In the event that included reviews report significantly overlapping lists of included studies reporting the same outcome(s), we will report findings from the higher quality, more recent review with the largest number of studies.
All information will be collected using piloted and standardised data abstraction forms in DistillerSR. Extraction forms will be developed following the Joanna Briggs Institute's recommended extraction items.9 Data will be extracted from each included systematic review by one reviewer and verified by a second reviewer. Any disagreements will be resolved by consensus when possible; otherwise, the judgement of a third reviewer will be considered final. The original, primary publication for each included review will be used for data extraction, except where multiple publications for a unique review are found. Multiple publications for a unique review (eg, see supplementary online appendices, companion publications of specific outcomes or populations from the original study) will be handled by extracting the most recently adjudicated data for each outcome specified a priori in this protocol.
The data extracted will include specific details about the included RCTs (eg, study population, the durations of DAPT investigated) and the review methods (eg, number of databases searched, search date and any date, location or language restrictions on the search). Patient characteristics (eg, age, sex, smoking status, diabetes, prior MI, history of heart failure) will also be extracted from the included reviews, if reported. We plan to extract the effect estimates for the outcomes of interest for the whole population and for any subgroups, as well as the method of synthesis (eg, meta-analysis, network meta-analysis). The authors' overall conclusion or recommendation will also be extracted. Outcome data will be extracted for the period while patients were on DAPT and after withdrawal of DAPT.
If available, effect estimates will be extracted separately for clinically important subgroups based on patient demographics (eg, age, sex, smoking status, diabetes, prior MI, history of heart failure), procedural parameters (eg, vein graft intervention, left main intervention, stent type, lesion complexity, concurrent disease) and clinical presentation (eg, acute coronary syndrome (ACS) vs no ACS; ST-elevation MI (STEMI) vs non-STEMI). If subgroup data are not available from the included SRs, we will extract such data from the RCTs identified from the included SRs.
The aim of this umbrella review is to present a summary of the existing research syntheses that have addressed the optimal duration of DAPT. The findings will be summarised from the most recent high-quality systematic reviews using a narrative approach. A tabular summary of review characteristics (year of publication, county of origin, number of included studies, setting and/or context and interventions) will be provided. Outcome data will be summarised with respect to the number of included studies, number of participants, effect estimates and heterogeneity. Data for all bleeding outcomes will be summarised as appropriate using the similarity of outcome definitions and classification systems to guide synthesis and/or pooling. Data for subgroups will be presented separately. Strengths and limitations of the included studies, as assessed by AMSTAR, will also be presented.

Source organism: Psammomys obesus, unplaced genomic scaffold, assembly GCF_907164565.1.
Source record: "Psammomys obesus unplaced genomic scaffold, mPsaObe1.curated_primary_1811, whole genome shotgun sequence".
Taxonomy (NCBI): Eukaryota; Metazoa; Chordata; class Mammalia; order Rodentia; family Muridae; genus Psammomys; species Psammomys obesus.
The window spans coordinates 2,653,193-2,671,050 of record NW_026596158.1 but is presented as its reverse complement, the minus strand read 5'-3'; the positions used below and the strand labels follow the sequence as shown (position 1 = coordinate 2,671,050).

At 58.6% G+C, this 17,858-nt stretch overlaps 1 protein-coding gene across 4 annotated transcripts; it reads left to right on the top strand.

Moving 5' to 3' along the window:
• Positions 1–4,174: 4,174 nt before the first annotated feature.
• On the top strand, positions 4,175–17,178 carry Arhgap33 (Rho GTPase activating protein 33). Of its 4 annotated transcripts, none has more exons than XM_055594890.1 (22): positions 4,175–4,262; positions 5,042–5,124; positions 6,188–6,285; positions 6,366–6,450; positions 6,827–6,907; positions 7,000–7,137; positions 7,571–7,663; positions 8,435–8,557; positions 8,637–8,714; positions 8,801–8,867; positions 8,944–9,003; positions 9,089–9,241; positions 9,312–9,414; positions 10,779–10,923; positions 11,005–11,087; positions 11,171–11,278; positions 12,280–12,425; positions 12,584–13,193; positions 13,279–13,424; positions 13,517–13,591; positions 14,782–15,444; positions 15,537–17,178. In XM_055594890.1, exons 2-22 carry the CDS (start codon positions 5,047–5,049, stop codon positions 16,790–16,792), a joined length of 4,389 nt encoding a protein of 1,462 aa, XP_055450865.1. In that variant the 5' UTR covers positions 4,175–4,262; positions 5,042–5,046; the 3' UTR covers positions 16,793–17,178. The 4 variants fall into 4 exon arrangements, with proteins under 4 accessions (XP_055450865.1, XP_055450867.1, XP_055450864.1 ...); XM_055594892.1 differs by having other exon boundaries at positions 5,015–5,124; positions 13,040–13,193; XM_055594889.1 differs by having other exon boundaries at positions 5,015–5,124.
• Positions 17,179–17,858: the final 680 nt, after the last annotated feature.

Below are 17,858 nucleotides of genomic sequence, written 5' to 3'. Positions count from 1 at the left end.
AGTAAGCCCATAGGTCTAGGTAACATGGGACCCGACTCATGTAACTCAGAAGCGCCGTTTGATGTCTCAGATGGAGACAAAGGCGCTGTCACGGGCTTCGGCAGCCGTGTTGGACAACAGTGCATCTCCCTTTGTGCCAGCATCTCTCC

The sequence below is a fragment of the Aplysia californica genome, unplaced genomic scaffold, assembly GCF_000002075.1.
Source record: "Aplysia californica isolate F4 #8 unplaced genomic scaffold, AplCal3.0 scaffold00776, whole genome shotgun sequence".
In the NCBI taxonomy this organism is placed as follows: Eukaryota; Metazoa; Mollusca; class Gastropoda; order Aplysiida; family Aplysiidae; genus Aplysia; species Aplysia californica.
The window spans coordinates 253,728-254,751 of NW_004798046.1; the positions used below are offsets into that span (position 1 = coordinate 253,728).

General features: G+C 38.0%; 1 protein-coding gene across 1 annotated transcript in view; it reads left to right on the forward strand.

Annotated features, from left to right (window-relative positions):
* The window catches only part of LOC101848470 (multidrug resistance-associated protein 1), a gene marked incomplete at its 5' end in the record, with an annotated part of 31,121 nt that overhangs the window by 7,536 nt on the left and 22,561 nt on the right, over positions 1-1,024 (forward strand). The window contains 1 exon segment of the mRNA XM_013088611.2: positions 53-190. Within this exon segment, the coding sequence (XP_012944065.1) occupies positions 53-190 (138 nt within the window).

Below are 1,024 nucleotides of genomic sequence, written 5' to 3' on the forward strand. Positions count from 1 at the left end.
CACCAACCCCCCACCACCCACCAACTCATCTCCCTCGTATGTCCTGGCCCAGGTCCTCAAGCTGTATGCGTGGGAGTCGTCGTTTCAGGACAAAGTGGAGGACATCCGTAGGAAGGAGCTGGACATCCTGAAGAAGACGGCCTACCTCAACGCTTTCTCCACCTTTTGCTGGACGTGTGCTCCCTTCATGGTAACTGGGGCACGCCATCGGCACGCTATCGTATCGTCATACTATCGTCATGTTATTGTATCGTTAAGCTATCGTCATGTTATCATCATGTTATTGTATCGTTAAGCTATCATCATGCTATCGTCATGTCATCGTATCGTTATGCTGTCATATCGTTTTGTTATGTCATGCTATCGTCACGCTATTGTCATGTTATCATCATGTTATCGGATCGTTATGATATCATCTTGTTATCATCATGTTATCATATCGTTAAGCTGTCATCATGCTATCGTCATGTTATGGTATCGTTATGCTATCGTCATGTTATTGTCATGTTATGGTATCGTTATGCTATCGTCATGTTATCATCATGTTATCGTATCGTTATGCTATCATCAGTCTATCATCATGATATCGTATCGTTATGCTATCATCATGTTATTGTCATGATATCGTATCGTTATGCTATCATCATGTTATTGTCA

In this umbrella review, we will undertake a comprehensive review of previously published systematic reviews assessing the optimal duration of DAPT. Using evidence from this review, we expect to make a conclusion regarding the benefits and harms associated with extending DAPT beyond 12 months following PCI with stenting. As well, we aim to determine whether there are subgroups of patients who would benefit from shorter or longer DAPT. The results of our review will be of interest to clinicians, policymakers and patients. We plan to disseminate our findings through peer-reviewed journal publication and conference presentations. This review does not require ethical approval.
Contributors JE, SEK, MB, DYFS and GAW designed the study. BS designed and will execute the search strategy. JE drafted the protocol, which was revised by all authors. All authors have approved the version of the manuscript submitted for publication.
Funding This work is funded by the Canadian Institutes of Health Research, Drug Safety and Effectiveness Network. The funder had no role in the design of the study.
Competing interests None declared.
Provenance and peer review Not commissioned; externally peer reviewed.